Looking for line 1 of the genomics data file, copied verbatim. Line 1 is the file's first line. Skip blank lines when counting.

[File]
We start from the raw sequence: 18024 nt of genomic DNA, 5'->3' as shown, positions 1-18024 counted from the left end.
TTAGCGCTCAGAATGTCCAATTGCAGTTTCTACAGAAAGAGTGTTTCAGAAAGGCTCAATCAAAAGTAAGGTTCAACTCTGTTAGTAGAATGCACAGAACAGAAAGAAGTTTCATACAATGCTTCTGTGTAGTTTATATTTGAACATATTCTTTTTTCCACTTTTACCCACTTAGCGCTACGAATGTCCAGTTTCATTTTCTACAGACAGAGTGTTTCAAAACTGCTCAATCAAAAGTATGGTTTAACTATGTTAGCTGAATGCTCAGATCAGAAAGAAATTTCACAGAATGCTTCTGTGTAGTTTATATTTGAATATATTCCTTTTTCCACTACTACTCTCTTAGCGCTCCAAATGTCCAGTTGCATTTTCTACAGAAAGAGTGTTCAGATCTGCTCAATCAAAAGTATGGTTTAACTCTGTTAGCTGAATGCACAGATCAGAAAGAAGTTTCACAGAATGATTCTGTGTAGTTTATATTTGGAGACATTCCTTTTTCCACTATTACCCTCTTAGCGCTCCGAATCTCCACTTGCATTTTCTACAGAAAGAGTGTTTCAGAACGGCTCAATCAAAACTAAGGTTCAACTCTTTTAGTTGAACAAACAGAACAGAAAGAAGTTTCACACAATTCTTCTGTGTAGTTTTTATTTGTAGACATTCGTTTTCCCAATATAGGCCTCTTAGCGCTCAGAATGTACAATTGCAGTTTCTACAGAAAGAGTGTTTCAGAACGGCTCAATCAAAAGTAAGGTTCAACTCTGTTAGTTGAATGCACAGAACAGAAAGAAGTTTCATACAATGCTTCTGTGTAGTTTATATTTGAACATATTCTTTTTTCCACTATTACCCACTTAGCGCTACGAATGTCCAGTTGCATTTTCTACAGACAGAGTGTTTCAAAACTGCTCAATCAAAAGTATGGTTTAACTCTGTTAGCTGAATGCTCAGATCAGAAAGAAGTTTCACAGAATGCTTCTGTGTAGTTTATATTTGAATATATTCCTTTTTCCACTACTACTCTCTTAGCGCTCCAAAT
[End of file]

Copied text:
We start from the raw sequence: 18024 nt of genomic DNA, 5'->3' as shown, positions 1-18024 counted from the left end.